H. de Roos - What is an original Rodin?


If all these criteria are met and thus all information is disclosed, the question if the cast is called an "original" or a "reproduction" seems to be of purely semantic,  rather subordinated importance. Still it give rise to bitter debate, especially where the French legal definition leaves room for issuing posthumous casts as "original edition". 

Some of the most important works by Rodin - The Gates of Hell, The Monument to Balzac - were never cast during Rodin´s lifetime. The Museum of Decorative Arts was never realized and the Gates of Hell, commissioned to Rodin in 1880, was first cast in 1928 for the Mastbaum Collection, Philadelphia; the second cast was for the Musée Rodin. The Monument to Balzac was commissioned in 1891 by La Société des Gens de Lettres and Rodin worked on it for many years, producing countless nude studies, draped versions, portrait studies. When it was finally ready, the work was rejected and not cast in bronze until after Rodin's death, to be placed on the Boulevard Raspail in 1939. In both cases, I do not know ob any objections, or demands by contemporaries these casts should be called "reproductions". Tancock writes:

There is no doubt that the decision to make bronze casts of works that were as important as The Gates of Hell or the Balzac was thoroughly justified. A number of the unedited works cast more recently, however, for the most part very minor pieces and preliminary studies, are sad testimony to Rodin´s foresight (some plasters unsuitable for bronze casting might be exploited for that purpose all the same).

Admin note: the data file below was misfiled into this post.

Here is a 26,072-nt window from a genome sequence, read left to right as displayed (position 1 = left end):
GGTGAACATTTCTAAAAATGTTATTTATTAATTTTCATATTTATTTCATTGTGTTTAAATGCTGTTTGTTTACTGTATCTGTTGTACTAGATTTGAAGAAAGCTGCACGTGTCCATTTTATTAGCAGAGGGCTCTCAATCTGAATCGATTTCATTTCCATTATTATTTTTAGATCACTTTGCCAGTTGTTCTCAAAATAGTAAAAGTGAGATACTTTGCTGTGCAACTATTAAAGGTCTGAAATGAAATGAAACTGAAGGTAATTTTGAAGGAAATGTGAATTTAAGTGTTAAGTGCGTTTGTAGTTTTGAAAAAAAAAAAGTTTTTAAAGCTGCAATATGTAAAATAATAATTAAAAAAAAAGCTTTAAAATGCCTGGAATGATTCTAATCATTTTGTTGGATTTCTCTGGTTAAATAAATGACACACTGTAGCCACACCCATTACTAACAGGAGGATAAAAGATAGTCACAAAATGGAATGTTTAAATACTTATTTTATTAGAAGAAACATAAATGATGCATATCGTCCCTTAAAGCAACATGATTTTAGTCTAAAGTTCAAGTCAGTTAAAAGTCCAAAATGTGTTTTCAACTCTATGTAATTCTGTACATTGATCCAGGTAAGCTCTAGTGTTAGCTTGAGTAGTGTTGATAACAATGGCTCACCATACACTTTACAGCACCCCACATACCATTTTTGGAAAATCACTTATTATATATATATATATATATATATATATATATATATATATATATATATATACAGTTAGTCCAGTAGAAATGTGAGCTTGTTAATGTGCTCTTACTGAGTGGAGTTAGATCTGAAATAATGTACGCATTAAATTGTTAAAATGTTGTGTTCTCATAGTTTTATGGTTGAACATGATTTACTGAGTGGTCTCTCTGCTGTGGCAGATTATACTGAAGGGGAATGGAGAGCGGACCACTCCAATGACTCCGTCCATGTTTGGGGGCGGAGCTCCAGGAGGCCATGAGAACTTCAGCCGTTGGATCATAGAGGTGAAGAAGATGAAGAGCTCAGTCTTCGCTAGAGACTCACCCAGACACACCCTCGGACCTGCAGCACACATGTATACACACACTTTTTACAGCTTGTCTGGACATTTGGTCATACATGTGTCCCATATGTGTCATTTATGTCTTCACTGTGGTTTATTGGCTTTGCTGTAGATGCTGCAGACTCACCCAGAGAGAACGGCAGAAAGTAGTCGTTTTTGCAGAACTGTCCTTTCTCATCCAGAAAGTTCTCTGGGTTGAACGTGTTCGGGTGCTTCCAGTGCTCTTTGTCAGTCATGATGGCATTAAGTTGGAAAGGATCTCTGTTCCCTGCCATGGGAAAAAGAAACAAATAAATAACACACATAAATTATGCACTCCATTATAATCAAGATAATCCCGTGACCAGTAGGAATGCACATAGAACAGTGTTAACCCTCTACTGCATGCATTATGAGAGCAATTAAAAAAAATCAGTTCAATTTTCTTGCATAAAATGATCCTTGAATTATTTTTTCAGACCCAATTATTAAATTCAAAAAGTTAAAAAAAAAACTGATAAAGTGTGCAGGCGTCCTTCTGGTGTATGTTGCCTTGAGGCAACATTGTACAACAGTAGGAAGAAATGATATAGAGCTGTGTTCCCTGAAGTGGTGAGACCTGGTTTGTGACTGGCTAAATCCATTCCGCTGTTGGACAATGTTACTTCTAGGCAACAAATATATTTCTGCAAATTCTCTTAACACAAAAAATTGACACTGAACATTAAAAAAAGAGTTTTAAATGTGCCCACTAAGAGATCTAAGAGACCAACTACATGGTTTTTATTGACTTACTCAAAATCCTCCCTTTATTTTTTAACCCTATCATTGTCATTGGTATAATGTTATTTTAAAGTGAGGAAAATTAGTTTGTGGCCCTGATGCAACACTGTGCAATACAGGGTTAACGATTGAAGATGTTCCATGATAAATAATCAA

[Tancock, p. 35]

Rodin´s Monument to Victor Hugo was commissioned in 1889 and meant to be placed in front of the Pantheon. Here, it had to match Jean-Antoine Injalbert´s Monument to Mirabeau. But since Rodin choose for a more horizontal view, the dimensions did not fit together and his design was rejected - another chance being given to him to create a new contribution to the Pantheon and to realize his Victor Hugo monument at an alternative location. 

In his Symposium presentation, Robert Torchia pointed out that Rodin´s models did not fail to be realized because "the politics of the whole enterprise were not right" [Butler, p. 16] or because of the "prejudices of (our) ancestors" [Jean Mayo Roos, in Butler, p. 105] but primarily because of Rodin´s refusal to adapt his monument to the given architectural environment and his own indecisiveness how to solve its principal compositional problems. Finally, a marble sculpture of the Poet, resting on the island of Guernsy, without Muses, was carved for the Salon of 1901 and, with the support of Dujardin-Beaumetz, placed in the gardens of the Palais-Royal in 1909, where it stayed till 1933 [Butler, p. 16f].

Only when Victor Hugo´s 150th anniversary, the year 1952, was nearing, the City of Paris, looking for a suitable monument, thought of the Rodin´s attempts again, and commissioned a bronze cast from a model Ruth Butler described as a "three-figure plaster in the Musée Rodin, a work that had so been out of view for the past fifty years that it was neither mentioned nor illustrated in the official catalogue of the museum, a catalogue considered as nearly complete" [Butler, p. 19]. 





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